Following the Grenfell fire, freeholders and leaseholders are facing significant difficulties in ensuring their homes are safe and that defective cladding is replaced. Oliver Pannell provides an update on the government’s response and recent case law

Two independent inquiries into cladding have been launched as a result of the Grenfell tragedy. Sir Martin Moore-Bick formally opened his inquiry on 14 September 2017, which is examining ‘the circumstances leading up to and surrounding the fire at Grenfell Tower on 14 June 2017. It will establish the facts and will make recommendations as to the action needed to prevent a similar tragedy happening again’.

It is likely to be the norm in most cases that leaseholders have to foot the bill

The inquiry is split into two phases. The first is looking at how the fire started and spread, the responses of the emergency services, and the evacuation of residents. The second will look at the design and refurbishment of the building, the relevant decision-making processes involved in delivering the refurbishment, and the efforts to provide food and shelter to survivors.

The other inquiry was led by former president of the Institution of Chemical Engineers and former chair of the Health and Safety Executive, Dame Judith Hackitt. As chair of the Independent Review of Building Regulations and Fire Safety, her inquiry intended ‘to make recommendations that will ensure there is a sufficiently robust regulatory system for the future and provide further assurance to residents that buildings they live in are safe and will remain so’.

Dame Judith’s report was published in May 2018. It has been criticised for failing to ban combustible cladding and described as a ‘betrayal and a whitewash’ by Tottenham Labour MP, David Lammy.

While Dame Judith has concluded that the guidance given by building regulations is often ‘misunderstood and misinterpreted’ and requires a complete overhaul, she has been criticised for failing to recommend an outright ban on materials similar to those used in Grenfell’s cladding.

The Citiscape case

In March 2018, in an application brought by FirstPort Property Services Ltd, the First-Tier Tribunal (Property Division) found that leaseholders in two blocks of flats collectively known as Citiscape in Croydon are responsible for the cost of replacing the cladding on their building through their service charges. They are also responsible for the costs incurred in relation to fire marshals who have been retained to act as fire watchers. The Times reported on 14 March that flat owners at Citiscape ‘could have to find more than £20,000 each for repairs, which some have said would force them into financial ruin’.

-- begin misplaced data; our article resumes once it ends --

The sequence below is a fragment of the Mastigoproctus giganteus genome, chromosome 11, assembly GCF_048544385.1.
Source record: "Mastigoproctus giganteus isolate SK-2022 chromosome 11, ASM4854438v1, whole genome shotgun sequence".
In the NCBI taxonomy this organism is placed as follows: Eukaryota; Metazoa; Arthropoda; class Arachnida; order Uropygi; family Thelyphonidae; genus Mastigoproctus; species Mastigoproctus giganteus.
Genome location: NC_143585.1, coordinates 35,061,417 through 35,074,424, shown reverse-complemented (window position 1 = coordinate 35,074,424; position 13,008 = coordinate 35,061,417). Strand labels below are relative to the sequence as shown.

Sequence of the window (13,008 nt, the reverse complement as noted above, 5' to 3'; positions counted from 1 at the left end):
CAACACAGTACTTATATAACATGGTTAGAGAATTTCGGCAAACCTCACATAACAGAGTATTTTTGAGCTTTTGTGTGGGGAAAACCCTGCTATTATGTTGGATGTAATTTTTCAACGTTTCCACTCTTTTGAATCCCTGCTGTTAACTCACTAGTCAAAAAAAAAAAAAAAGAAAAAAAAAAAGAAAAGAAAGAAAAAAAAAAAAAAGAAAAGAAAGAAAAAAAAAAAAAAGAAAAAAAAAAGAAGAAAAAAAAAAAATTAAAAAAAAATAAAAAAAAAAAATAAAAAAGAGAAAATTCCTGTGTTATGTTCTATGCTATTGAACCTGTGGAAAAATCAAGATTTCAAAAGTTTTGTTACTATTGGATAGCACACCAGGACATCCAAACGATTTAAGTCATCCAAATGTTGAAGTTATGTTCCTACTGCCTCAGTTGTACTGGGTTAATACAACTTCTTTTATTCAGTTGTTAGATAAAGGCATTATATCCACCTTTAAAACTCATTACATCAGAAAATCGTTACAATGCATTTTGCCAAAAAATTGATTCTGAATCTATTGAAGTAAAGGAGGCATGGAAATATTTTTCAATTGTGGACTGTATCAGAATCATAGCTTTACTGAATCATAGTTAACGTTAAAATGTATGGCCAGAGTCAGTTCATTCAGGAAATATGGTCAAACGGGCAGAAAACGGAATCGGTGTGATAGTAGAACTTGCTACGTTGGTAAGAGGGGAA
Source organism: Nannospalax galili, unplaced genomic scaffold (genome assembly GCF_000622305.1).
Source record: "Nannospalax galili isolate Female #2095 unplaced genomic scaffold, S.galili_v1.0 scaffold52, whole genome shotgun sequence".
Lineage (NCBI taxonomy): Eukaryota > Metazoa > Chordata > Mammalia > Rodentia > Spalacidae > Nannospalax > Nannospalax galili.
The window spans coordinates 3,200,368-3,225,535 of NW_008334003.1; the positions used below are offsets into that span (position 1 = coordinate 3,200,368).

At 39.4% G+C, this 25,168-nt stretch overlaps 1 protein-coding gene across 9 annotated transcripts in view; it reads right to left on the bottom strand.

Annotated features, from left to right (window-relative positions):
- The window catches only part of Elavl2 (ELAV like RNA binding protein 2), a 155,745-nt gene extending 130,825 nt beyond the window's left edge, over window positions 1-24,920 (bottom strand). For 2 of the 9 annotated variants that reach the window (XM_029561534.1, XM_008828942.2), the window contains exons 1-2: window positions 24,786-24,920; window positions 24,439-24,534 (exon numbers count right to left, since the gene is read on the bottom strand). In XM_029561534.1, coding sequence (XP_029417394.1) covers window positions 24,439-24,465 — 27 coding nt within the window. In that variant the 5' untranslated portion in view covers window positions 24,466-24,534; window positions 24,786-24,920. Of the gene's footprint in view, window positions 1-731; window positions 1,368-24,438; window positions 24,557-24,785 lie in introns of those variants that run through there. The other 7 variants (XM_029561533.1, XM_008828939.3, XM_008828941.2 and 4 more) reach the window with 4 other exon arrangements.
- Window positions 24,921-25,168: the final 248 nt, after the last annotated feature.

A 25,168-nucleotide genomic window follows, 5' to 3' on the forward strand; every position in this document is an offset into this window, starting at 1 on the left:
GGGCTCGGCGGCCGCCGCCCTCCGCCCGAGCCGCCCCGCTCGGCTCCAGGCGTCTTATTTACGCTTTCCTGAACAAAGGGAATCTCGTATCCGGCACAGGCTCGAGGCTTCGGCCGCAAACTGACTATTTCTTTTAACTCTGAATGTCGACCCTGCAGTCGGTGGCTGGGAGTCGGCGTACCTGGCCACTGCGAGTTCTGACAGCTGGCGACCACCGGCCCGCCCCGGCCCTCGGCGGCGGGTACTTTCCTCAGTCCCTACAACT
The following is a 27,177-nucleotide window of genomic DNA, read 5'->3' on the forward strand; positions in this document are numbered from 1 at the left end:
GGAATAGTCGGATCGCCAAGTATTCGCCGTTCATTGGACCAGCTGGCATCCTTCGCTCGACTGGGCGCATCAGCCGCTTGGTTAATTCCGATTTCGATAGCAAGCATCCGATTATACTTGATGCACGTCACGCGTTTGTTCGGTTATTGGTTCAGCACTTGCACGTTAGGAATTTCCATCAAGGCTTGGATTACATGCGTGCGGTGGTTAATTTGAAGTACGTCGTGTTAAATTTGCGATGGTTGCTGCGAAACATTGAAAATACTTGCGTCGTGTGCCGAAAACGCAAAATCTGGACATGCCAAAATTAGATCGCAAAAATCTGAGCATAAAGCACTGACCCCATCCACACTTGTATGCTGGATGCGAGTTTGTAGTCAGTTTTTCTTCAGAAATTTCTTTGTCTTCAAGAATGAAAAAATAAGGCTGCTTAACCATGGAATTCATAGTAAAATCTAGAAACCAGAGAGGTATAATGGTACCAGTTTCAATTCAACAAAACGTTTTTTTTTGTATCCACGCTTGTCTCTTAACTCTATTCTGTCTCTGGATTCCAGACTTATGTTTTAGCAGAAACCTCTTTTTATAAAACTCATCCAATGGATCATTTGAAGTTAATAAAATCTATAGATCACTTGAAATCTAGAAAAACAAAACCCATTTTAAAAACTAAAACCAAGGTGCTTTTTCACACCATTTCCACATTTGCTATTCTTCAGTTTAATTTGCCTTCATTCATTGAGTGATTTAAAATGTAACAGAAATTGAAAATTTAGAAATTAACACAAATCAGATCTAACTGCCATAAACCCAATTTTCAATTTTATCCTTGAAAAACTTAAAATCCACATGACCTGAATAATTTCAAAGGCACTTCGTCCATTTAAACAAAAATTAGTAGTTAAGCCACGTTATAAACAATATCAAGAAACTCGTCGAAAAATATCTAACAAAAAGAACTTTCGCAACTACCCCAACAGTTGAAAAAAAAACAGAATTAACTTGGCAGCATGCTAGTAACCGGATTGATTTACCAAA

In addition, it is probably fair to say that a number will have their hard-earned equity wiped out or severely diminished.

Unfortunately, it is likely to be the norm in most cases that leaseholders have to foot the bill. When analysing whether the costs could be recovered through the service charges, the tribunal relied in part upon the long leases in place (999 years) and found that it must have been the intention that leaseholders would be responsible for all future costs associated with the blocks.

Claims post-Citiscape

Despite the recommendation of the tribunal in Citiscape that no claims could realistically commence against third parties such as the manufacturers of the cladding until Sir Martin Moore-Bick has reported in relation to the Grenfell tragedy, there is no reason why claims should not be considered against them now. Neither freeholders or leaseholders have the luxury of time on their side; clearly, many feel unsafe, and burdensome costs such as for fire marshals are not going to go away until cladding is deemed safe or replaced.

Neither freeholders or leaseholders have the luxury of time on their side

Claims by freeholders and leaseholders under any insurance policies in place should be considered in any event. It is right to say that some insurers might not respond, but there are cases where they should. Insurers should then be able to pursue any third parties by way of subrogated claims.

Theresa May has committed the government to spending approximately £400m to pay for councils and housing associations to replace potentially dangerous cladding from high-rise tower blocks, but the government also needs to help the private sector. It is unrealistic to expect freeholders to shoulder the burden, as their cashflow is likely to be generated via leaseholders’ service charges anyway.

The government should be urging insurers to consider and to pay valid claims promptly (as they are now required to under the Insurance Act 2015 for policies incepting after 4 May 2017 – otherwise they may face damages claims for consequential losses due to provisions inserted into that act by the Enterprise Act 2016). The government should also consider a compensation fund for those who are having to carry the burden of these costs, which arguably arise out of deficient and poorly enforced building regulations.

This article was first published on the Edwin Coe website on 18 September 2018.